There is an old saying in the law: he who chooses to serve as his own lawyer has a fool for a client. Nowhere is this aphorism more apt than when it comes to deciding whether to plead guilty to criminal charges. If you have been charged with a crime and think you may want to plead guilty, then you need a lawyer to represent you and guide you through your options. Period. Full stop. Here’s why.
Anything You Say Can and Will Be Used Against You
In a criminal proceeding, a lawyer acts as a buffer between the accused and the prosecutor. This is critical job function for the lawyer, because as we’ve all heard police officers say on television when they arrest a suspect: “you have the right to remain silent” and “anything you say can and will be used against you.” Your fundamental, constitutional right to not say anything that might incriminate you in a crime is one of your most powerful rights as a citizen or visitor to this great country. Deciding not to retain a lawyer to communicate with the government on your behalf essentially surrenders that fundamental right without getting anything in return. Don’t do it.
Pleading Guilty Means More Than Just Accepting Responsibility and Taking Your Punishment
When the team at Dungan & LeFevre represents a criminal defendant, we often find our client does not appreciate the potentially significant consequences of pleading guilty to a crime. Yes, pleading guilty involves accepting responsibility. Yes, it likely means you will be sentenced by a judge to a legally-prescribed punishment. But, it also could mean you will suffer all kinds of secondary consequences you might not have considered. These may include loss of civic rights and privileges (driver’s license, parental visitation, the right to vote); subjecting yourself to supervision by a probation officer and restrictions on your daily life (job loss, loss of internet use); and registering with authorities (such as a sex offender). An experienced criminal defense attorney can help you understand, plan for, and in some cases avoid these collateral consequences. At the very least, you should never decide to plead guilty without having a full picture of them.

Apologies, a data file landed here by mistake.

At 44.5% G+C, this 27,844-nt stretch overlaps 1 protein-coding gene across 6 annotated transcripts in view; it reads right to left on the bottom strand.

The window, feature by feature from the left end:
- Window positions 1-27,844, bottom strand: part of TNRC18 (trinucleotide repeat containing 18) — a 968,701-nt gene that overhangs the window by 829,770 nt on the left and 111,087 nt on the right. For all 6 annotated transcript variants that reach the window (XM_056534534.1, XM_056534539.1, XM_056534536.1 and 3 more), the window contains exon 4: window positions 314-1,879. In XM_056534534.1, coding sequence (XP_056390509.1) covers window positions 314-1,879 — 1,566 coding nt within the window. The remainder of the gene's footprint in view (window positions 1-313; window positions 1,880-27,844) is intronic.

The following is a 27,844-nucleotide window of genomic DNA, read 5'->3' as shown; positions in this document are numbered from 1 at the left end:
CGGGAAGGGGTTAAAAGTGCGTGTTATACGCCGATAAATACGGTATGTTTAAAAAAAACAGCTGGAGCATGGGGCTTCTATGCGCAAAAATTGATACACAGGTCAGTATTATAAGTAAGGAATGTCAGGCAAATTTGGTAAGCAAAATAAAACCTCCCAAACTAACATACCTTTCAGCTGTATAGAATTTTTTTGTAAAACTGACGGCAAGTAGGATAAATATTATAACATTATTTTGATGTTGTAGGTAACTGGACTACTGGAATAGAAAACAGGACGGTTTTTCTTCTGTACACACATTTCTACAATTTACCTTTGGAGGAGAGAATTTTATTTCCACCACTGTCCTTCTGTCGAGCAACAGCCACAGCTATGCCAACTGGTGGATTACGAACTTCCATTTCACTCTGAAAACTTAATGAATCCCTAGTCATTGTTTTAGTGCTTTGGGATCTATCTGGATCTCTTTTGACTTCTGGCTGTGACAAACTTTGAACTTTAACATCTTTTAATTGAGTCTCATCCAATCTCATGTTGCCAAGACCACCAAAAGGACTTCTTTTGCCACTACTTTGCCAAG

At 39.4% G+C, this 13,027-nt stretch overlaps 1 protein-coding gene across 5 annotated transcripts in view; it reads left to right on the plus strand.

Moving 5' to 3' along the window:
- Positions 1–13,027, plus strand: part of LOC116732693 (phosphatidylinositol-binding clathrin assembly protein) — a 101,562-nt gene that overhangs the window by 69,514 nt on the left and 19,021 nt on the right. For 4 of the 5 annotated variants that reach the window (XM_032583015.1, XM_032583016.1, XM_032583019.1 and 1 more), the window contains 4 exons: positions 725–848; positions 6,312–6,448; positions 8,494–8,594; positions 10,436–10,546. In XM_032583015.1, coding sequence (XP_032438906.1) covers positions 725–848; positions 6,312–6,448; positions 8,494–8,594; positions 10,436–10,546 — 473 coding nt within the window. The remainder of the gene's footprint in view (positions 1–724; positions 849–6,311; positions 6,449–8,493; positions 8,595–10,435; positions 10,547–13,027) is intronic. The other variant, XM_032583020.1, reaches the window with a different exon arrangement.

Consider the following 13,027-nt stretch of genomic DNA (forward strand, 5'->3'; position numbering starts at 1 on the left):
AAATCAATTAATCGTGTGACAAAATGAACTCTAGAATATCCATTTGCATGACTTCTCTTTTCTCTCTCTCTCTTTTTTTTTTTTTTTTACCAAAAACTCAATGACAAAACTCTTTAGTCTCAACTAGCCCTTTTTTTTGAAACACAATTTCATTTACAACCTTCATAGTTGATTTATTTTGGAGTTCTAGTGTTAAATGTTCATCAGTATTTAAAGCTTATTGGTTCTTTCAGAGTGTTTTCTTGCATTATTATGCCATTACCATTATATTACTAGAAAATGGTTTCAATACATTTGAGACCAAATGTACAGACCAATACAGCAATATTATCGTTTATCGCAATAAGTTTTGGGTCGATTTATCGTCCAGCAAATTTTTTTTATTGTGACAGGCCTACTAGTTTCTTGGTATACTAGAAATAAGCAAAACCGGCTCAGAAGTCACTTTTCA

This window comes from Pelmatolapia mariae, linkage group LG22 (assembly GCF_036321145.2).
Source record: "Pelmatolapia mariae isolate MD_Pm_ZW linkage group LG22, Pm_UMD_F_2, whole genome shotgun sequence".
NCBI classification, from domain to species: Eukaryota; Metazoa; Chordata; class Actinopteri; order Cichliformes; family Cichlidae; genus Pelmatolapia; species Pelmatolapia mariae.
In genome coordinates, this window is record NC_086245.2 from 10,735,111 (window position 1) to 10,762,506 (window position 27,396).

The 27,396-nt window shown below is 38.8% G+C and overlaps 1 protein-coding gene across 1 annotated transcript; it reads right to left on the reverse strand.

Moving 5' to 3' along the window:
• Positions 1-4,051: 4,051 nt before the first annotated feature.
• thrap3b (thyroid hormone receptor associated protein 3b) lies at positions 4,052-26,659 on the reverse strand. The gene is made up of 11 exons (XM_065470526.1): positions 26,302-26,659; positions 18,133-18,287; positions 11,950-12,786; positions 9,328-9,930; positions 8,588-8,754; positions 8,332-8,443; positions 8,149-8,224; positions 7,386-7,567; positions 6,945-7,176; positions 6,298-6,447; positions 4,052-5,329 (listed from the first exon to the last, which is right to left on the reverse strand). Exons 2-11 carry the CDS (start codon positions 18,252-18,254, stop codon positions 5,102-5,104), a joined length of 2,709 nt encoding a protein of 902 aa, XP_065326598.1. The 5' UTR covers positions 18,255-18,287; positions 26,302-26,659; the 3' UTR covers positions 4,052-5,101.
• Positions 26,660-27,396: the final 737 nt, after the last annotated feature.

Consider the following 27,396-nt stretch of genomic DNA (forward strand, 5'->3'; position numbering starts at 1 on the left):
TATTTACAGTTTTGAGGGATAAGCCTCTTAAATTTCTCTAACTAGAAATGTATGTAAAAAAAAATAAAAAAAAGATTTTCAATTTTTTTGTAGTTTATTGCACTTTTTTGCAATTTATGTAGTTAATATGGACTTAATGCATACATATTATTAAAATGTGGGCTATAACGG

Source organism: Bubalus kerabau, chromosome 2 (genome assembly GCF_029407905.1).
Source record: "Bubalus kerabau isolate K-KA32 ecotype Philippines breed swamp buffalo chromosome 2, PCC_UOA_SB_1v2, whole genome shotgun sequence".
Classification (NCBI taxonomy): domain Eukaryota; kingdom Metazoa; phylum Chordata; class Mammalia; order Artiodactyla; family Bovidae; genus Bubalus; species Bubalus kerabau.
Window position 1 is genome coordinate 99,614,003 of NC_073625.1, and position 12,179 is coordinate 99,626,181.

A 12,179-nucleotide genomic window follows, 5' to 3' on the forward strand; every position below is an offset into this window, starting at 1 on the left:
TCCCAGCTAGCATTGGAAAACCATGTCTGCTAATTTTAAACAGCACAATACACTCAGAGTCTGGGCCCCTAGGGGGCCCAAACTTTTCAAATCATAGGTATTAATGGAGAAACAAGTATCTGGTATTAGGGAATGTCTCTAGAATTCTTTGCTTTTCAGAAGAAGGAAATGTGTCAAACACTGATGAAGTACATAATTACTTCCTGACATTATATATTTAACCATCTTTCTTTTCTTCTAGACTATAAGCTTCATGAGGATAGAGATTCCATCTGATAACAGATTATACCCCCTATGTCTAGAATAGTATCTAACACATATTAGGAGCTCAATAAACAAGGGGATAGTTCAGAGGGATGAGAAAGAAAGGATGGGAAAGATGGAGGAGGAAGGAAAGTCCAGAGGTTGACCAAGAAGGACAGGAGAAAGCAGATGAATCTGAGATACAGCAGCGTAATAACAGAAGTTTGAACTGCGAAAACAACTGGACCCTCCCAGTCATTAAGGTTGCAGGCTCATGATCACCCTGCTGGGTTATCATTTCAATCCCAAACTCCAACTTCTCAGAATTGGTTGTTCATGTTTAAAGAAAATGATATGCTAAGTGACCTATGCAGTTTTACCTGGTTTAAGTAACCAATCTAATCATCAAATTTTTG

Lawyers Know How to Negotiate a Guilty Plea. You Don’t.
A criminal defense lawyer spends part of every day negotiating agreements with the government. They often have a working relationship with the prosecutor in charge of the client’s case. The lawyer knows which issues matter to the prosecutor and which that don’t. They know what other “deals” the prosecutor has cut with people in similar positions and what appropriate sentence recommendations may be. The lawyer knows which terms and conditions of a plea agreement need extra attention to serve the client’s interests.
Criminal defendants rarely have a grasp of the details involved in negotiating a guilty plea; much less any ability to negotiate a plea agreement on their own. Without a lawyer on their side to protect them in discussions with the prosecutor, they leave themselves exposed to unduly harsh charges and punishments.
Experienced, Diligent Criminal Defense Attorneys
The team at Dungan & LeFevre has years of experience representing criminal defendants in Ohio state and federal courts. We take our clients’ rights seriously and aim to protect them at all costs. Our attorneys have the resources and know-how to negotiate favorable plea agreements with prosecutors whenever possible, and to defend them before judges and juries with a plea isn’t in the cards.
Do not attempt to face any part of the criminal justice system on your own. Contact the knowledgeable, determined criminal defense lawyers at Dungan & LeFevre today to schedule a consultation and learn how we may be able to help you protect your fundamental rights.